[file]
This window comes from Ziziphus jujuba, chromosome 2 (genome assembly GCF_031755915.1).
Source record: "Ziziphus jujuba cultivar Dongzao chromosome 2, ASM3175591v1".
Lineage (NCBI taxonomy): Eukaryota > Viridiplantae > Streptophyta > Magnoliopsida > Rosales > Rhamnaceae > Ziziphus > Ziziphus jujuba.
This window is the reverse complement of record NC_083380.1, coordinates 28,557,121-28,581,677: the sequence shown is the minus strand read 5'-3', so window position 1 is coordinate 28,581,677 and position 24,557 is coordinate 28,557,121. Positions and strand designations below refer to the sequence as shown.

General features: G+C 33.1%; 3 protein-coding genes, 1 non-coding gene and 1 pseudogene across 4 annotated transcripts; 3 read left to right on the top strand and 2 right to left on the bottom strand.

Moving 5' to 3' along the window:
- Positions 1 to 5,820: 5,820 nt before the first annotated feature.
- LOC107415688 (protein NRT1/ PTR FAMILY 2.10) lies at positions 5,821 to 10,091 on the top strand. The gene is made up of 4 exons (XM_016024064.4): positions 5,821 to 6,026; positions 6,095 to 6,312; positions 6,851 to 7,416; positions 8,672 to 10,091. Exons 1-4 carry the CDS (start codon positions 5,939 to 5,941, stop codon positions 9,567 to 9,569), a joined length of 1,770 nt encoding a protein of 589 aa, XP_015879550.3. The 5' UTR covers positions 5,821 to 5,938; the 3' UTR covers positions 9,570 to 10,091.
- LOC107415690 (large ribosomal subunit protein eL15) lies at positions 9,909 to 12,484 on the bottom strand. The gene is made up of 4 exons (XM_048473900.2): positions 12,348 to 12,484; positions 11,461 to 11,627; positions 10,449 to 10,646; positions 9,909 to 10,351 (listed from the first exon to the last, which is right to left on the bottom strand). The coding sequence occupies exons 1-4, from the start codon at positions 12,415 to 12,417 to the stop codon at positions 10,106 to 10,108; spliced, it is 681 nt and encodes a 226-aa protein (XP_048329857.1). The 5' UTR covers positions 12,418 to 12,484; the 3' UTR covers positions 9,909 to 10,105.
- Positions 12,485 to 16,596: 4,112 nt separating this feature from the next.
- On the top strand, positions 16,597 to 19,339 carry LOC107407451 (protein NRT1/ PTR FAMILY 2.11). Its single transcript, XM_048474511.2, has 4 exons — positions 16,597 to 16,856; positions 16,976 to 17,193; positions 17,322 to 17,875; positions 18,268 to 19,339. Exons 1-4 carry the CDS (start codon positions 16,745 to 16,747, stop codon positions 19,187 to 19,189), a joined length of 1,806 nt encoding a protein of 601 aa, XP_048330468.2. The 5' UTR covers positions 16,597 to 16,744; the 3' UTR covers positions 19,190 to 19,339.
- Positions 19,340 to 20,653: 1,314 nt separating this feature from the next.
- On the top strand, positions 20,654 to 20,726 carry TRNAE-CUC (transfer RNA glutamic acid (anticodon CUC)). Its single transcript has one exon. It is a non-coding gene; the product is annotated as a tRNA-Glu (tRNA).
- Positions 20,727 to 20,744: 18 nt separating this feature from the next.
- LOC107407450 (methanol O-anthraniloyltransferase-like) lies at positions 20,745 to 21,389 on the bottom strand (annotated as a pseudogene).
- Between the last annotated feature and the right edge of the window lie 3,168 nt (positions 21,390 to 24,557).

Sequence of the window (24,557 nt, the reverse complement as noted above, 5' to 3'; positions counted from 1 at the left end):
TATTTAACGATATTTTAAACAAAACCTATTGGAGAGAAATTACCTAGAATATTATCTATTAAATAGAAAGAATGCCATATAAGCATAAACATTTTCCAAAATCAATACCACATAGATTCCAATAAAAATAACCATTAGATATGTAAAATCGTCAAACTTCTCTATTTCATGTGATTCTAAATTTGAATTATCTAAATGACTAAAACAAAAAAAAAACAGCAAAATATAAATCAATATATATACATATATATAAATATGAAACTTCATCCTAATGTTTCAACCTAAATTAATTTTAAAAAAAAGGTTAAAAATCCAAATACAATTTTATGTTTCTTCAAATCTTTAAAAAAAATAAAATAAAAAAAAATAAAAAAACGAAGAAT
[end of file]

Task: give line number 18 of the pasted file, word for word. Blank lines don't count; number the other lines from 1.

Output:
TATTTAACGATATTTTAAACAAAACCTATTGGAGAGAAATTACCTAGAATATTATCTATTAAATAGAAAGAATGCCATATAAGCATAAACATTTTCCAAAATCAATACCACATAGATTCCAATAAAAATAACCATTAGATATGTAAAATCGTCAAACTTCTCTATTTCATGTGATTCTAAATTTGAATTATCTAAATGACTAAAACAAAAAAAAAACAGCAAAATATAAATCAATATATATACATATATATAAATATGAAACTTCATCCTAATGTTTCAACCTAAATTAATTTTAAAAAAAAGGTTAAAAATCCAAATACAATTTTATGTTTCTTCAAATCTTTAAAAAAAATAAAATAAAAAAAAATAAAAAAACGAAGAAT